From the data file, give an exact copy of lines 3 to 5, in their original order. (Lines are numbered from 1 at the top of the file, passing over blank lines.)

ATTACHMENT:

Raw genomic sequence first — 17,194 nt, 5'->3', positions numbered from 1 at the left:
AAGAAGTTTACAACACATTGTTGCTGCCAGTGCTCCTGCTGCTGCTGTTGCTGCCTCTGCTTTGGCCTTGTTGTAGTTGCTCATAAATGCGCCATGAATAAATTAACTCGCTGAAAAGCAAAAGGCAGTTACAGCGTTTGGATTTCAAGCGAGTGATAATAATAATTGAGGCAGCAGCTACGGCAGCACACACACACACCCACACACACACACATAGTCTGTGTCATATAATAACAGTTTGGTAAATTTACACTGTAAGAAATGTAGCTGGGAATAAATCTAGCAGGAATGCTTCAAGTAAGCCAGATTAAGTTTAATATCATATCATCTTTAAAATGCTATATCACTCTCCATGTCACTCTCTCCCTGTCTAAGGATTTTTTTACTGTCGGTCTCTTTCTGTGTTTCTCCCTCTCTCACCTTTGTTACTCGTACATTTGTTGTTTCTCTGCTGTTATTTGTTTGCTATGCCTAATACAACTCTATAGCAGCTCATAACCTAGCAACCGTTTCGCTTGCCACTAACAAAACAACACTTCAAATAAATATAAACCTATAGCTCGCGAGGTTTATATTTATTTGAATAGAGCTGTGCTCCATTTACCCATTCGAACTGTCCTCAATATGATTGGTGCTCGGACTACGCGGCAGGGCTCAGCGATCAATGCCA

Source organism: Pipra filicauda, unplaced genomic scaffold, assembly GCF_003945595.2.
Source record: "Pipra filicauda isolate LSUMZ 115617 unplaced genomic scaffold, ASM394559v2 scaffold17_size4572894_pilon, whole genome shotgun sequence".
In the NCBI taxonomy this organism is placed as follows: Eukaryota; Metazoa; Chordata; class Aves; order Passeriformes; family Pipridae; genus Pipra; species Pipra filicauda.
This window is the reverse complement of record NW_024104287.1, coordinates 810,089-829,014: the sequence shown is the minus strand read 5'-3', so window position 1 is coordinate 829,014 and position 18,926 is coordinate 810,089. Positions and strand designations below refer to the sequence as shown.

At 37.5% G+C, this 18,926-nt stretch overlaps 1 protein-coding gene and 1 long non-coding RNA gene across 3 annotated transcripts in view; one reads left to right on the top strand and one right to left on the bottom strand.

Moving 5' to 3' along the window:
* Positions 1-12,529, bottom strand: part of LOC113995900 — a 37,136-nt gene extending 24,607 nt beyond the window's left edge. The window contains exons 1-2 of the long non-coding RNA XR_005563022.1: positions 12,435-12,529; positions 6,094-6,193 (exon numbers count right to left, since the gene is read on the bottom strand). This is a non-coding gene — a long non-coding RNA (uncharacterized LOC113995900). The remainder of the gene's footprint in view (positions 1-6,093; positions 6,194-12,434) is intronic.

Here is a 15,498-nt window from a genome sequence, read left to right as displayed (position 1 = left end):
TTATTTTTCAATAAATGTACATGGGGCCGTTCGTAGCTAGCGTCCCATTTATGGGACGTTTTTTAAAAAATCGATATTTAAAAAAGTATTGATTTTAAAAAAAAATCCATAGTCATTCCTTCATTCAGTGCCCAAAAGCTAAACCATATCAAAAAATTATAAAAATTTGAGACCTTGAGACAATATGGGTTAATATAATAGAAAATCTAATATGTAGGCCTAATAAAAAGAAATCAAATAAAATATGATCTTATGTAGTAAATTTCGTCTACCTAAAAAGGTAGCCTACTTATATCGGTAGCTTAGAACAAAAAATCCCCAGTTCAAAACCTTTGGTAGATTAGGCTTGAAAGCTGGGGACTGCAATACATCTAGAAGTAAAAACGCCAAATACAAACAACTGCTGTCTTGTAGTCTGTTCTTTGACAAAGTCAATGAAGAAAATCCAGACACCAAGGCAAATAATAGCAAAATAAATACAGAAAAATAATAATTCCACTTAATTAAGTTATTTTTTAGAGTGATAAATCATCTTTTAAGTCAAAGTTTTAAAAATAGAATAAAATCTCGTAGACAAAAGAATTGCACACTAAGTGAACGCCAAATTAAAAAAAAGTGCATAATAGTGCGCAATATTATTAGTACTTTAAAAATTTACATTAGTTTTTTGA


Source organism: Pipra filicauda, unplaced genomic scaffold, assembly GCF_003945595.2.
Source record: "Pipra filicauda isolate LSUMZ 115617 unplaced genomic scaffold, ASM394559v2 scaffold17_size4572894_pilon, whole genome shotgun sequence".
In the NCBI taxonomy this organism is placed as follows: Eukaryota; Metazoa; Chordata; class Aves; order Passeriformes; family Pipridae; genus Pipra; species Pipra filicauda.